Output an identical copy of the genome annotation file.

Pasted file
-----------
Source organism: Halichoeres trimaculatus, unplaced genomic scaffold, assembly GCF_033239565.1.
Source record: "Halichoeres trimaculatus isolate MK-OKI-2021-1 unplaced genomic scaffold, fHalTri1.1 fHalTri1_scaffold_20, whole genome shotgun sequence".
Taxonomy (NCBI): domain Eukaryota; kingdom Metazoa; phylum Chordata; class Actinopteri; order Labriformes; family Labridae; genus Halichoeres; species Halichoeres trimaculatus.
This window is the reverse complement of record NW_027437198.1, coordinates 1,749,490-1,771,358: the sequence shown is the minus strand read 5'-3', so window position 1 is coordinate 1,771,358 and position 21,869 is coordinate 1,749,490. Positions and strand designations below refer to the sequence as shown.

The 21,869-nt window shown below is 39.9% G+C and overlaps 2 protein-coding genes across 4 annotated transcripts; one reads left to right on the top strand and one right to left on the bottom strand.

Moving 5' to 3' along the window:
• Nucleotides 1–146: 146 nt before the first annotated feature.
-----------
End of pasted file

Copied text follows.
Source organism: Halichoeres trimaculatus, unplaced genomic scaffold, assembly GCF_033239565.1.
Source record: "Halichoeres trimaculatus isolate MK-OKI-2021-1 unplaced genomic scaffold, fHalTri1.1 fHalTri1_scaffold_20, whole genome shotgun sequence".
Taxonomy (NCBI): domain Eukaryota; kingdom Metazoa; phylum Chordata; class Actinopteri; order Labriformes; family Labridae; genus Halichoeres; species Halichoeres trimaculatus.
This window is the reverse complement of record NW_027437198.1, coordinates 1,749,490-1,771,358: the sequence shown is the minus strand read 5'-3', so window position 1 is coordinate 1,771,358 and position 21,869 is coordinate 1,749,490. Positions and strand designations below refer to the sequence as shown.

The 21,869-nt window shown below is 39.9% G+C and overlaps 2 protein-coding genes across 4 annotated transcripts; one reads left to right on the top strand and one right to left on the bottom strand.

Moving 5' to 3' along the window:
• Nucleotides 1–146: 146 nt before the first annotated feature.